Saturday, 17 February 2018

Teeth Problems




This week did not start well, I discovered last Sunday that Chesney had broken a tooth.  It wasn't just cracked, nearly half of one side of one of his front incisors was gone!  He won't let me take a photo for you though.  It wasn't that new either, I don't check his teeth that regularly.  Basil's I look at every few days because he can get things stuck between his but Chesney has such big gaps because of his age that I don't look very often.


I guess he could have broken it a week to 10 days before as that is probably the last time I looked.  I really don't know how he could have done it either, he must have seriously knocked it or bitten on something he shouldn't.

Chesney wasn't really showing any of the signs that I wrote about in my blog a while ago about teeth.  He was eating fairly normally, he has always dropped food as he eats because he tries to stuff as much in his mouth as possible at a time.  He goes back and clears up afterwards.  

Obviously I called the vet, as Ches didn't seem to be in any pain and I could see no swelling or infection I waited until Monday morning.  The vet came at lunchtime and Chesney was really good, he didn't need sedating which was good news too.   The vet agreed he could have done it up to 2 weeks before as the gum had started to grow across the gap.  After having a really good look, flushing it out and prodding to check there was no pain, we decided he didn't need an x-ray.  He has also not had to have any antibiotics although I am keeping an eye on it.  It doesn't seem to have damaged the tooth into the pulp cavity which is where the nerves and sensitive bits are.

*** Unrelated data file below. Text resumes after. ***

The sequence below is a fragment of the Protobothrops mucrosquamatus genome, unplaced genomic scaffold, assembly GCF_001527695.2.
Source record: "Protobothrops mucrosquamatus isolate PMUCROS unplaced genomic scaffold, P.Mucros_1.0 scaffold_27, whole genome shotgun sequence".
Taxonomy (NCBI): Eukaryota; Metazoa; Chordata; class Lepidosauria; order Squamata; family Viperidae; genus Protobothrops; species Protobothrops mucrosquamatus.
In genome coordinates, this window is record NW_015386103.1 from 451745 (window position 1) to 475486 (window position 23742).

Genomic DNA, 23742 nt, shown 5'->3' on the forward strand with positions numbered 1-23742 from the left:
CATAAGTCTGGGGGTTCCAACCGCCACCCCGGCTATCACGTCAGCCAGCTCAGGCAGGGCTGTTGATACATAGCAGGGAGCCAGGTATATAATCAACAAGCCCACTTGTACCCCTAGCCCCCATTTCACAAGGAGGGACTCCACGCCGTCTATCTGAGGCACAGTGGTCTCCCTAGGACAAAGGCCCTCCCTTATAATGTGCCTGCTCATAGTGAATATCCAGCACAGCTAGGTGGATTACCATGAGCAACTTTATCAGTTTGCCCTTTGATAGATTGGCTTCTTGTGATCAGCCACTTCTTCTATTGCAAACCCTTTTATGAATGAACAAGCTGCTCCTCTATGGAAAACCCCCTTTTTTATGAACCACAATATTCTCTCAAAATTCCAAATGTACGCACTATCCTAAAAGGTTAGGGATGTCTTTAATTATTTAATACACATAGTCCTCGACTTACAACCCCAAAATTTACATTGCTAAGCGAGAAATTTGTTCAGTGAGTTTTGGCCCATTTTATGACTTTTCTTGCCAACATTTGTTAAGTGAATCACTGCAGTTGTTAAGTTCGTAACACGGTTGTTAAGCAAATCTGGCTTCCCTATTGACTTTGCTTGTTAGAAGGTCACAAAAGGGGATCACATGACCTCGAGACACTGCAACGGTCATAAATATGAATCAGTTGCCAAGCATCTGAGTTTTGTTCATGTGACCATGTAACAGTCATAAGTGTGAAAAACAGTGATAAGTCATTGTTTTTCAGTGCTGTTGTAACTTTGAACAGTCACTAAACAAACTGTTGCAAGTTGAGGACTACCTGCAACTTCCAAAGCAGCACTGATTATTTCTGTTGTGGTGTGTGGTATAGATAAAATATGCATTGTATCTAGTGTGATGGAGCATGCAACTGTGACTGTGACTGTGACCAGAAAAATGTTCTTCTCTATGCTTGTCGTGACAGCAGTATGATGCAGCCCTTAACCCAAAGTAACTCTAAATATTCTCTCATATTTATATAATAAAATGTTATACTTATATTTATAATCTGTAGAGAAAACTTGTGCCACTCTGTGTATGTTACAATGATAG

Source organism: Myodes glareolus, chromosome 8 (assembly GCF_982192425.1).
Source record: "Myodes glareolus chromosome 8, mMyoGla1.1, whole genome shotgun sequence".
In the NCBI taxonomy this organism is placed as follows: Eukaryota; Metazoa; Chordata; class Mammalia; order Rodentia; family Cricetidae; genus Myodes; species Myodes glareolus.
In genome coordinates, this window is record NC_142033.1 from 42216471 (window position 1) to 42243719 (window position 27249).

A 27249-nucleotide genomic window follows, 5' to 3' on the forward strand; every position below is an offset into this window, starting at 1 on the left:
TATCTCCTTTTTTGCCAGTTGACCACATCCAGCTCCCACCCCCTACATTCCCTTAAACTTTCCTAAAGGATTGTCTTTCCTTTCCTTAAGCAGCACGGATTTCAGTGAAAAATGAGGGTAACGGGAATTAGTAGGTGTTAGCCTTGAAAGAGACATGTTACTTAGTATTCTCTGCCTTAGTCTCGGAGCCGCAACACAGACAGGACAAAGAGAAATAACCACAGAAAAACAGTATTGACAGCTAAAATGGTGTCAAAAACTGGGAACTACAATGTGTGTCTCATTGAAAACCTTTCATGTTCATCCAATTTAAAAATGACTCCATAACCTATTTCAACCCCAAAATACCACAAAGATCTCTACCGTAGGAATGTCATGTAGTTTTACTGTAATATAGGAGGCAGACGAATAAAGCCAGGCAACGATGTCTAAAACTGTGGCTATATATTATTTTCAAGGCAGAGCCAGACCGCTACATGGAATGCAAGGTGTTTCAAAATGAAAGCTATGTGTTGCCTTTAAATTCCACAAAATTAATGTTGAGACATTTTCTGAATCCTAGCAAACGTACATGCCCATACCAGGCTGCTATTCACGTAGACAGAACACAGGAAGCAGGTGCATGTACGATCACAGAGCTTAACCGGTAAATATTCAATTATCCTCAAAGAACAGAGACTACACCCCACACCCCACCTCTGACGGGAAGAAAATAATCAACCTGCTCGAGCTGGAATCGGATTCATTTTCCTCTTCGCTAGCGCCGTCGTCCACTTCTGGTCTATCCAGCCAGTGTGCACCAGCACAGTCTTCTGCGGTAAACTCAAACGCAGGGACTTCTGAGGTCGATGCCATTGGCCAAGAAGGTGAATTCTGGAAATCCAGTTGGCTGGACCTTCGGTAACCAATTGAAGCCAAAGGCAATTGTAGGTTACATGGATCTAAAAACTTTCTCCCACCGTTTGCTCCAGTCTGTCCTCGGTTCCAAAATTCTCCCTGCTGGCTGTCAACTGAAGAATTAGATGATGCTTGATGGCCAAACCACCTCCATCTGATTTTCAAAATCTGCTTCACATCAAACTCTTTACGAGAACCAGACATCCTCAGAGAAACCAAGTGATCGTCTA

At his age I am really hoping he isn't going to need further work and that he can just live with it and the vet didn't think this would be a problem.  I am just going to have to watch more carefully and I am now checking all of their teeth every couple of days - it is good practise for Tommy too :)



Have you seen my latest video 'One Muddy Day'  on my You Tube channel?   
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You can also follow me on Facebook, Instagram and Twitter for updates on Chesney, Basil, Tommy and Daisy. 

Until next time!   
Jo

Sunday, 11 February 2018

Shergar - greatest horses!